So anyway, Clement surprised one on the ground and had it headed for the open fields before it knew what was happening. He ran it to a standstill, just by getting between it and the trees and then approaching it. The primate did all the running; Clement just maneuvered it until it was totally pooped and squatted down to wait its doom. Actually all the doom it would have gotten from Clement was to get stunned, hypoed, examined, and turned loose, but of course it had no way of knowing that. It just sat there in the grass looking stupid and ludicrous and harmless in an ugly sort of way, and when Clement put out his hand it didn't move, and when he patted it on the neck it just trembled. He was slowly withdrawing his hand to get his stun gun out when he said something or laughed—anyway, made a sound, and the thing bit him.

Those little bitty teeth weren't what they seemed. The gums are retractile and the teeth are really not teeth at all but serrated bone with all those little needles slanting inward like a shark's. The jaw muscles are pretty flabby, fortunately, or he'd have lost an elbow, but all the same, it was a bad bite. Clement couldn't get loose, and he couldn't reach around himself to get to the stun gun, so he drew his flame pistol, thumbed it around to "low", and scorched the primate's throat with it. That was Clement, never wanting to do any more damage than he had to. The primate opened its mouth to protect its throat and Clement got free. He jumped back and twisted his foot and fell, and something burned him on the side of the face like a lick of hellfire. He scrabbled back out of the way and got to his feet. The primate was galloping for the woods on its stumpy little legs with its long arms up over its head—even then Clement thought it was funny. Then something else went for him in the long grass and he took a big leap out of its way.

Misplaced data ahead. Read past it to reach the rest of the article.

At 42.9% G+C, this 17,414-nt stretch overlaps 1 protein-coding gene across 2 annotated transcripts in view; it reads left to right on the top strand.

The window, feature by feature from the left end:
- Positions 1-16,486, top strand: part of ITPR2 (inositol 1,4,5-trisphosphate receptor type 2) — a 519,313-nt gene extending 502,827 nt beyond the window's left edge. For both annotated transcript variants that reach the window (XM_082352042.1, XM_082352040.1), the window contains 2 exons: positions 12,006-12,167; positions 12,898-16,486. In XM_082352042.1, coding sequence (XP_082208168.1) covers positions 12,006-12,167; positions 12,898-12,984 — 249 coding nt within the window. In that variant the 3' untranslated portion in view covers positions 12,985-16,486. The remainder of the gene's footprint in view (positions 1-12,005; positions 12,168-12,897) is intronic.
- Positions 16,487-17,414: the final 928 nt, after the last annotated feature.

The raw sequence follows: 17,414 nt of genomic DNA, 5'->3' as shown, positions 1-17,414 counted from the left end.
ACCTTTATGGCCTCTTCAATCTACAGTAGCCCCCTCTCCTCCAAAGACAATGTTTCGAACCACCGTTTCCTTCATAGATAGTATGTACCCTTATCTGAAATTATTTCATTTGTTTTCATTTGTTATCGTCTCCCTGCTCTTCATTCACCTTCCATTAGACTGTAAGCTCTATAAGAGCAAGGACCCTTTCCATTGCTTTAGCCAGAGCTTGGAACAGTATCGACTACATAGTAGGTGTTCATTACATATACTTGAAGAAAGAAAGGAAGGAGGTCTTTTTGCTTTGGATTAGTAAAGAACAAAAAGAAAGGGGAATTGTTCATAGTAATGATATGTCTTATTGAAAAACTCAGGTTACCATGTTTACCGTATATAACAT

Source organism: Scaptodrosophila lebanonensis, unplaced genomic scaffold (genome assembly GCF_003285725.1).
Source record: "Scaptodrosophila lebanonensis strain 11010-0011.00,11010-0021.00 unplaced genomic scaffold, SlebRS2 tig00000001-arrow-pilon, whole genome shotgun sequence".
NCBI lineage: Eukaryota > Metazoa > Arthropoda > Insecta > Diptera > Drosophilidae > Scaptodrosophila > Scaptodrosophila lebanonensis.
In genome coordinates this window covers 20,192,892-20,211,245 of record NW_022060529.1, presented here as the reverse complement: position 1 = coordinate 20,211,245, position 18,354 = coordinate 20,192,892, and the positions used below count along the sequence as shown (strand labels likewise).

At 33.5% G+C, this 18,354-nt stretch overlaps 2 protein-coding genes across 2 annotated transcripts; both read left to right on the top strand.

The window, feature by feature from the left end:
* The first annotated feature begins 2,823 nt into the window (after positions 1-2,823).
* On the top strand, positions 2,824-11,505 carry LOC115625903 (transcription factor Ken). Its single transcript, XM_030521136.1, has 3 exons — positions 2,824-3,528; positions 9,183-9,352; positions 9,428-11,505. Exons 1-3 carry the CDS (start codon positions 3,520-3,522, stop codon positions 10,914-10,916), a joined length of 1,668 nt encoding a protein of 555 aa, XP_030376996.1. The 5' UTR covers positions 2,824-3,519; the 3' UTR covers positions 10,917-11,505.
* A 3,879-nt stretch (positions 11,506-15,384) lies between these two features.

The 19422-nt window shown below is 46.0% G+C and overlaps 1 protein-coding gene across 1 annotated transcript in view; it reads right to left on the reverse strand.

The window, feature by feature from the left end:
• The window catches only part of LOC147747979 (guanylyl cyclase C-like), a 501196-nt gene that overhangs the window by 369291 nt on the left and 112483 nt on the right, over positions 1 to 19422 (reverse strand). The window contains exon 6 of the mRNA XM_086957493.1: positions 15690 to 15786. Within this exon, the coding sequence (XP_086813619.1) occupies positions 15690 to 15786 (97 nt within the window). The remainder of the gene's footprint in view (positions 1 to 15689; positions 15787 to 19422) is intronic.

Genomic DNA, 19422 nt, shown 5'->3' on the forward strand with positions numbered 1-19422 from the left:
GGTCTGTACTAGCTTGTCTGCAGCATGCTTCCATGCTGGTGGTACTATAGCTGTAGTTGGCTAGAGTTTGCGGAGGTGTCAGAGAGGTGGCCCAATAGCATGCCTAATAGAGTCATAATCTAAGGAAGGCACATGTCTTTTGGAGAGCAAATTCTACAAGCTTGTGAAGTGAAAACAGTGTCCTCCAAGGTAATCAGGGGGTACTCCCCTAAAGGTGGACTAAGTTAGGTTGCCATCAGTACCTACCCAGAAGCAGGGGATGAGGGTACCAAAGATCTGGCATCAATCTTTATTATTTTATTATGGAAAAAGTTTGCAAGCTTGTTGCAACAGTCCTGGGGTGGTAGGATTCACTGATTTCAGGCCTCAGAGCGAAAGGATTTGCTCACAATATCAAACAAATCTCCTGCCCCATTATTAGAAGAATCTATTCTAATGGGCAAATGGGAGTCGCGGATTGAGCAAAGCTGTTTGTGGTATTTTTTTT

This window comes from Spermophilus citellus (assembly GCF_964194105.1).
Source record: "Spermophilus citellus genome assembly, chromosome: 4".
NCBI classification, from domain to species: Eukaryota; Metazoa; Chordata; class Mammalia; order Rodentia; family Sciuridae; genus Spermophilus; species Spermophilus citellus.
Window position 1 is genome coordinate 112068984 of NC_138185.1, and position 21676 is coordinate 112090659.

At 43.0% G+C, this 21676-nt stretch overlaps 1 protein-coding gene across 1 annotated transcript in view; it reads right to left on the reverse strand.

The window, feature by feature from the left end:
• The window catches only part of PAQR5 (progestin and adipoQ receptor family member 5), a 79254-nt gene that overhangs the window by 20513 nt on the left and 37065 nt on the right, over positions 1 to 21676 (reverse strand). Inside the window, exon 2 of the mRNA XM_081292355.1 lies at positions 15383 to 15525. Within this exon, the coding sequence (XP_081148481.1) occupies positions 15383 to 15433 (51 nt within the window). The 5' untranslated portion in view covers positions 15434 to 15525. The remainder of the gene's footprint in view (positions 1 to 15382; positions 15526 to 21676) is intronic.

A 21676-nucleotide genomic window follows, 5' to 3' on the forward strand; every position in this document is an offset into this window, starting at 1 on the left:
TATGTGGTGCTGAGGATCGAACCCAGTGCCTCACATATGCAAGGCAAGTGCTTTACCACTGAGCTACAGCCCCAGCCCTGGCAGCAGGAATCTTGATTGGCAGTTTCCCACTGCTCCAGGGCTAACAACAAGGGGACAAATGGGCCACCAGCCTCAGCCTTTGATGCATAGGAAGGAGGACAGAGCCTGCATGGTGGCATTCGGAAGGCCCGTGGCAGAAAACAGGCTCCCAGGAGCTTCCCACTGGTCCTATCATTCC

He later wrote very careful notes on this thing. It was wet and it was nasty and it stunk beyond words. He said you could search your memory long afterwards and locate separate smells in that overall stench the way you can with the instruments of an orchestra. There was butyl mercaptan and rotten celery, excrement, formic acid, decayed meat, and that certain smell which is like the taste of some brasses. The burn on his cheek smelt like hydrochloric acid at work on a hydrocarbon; just what it was.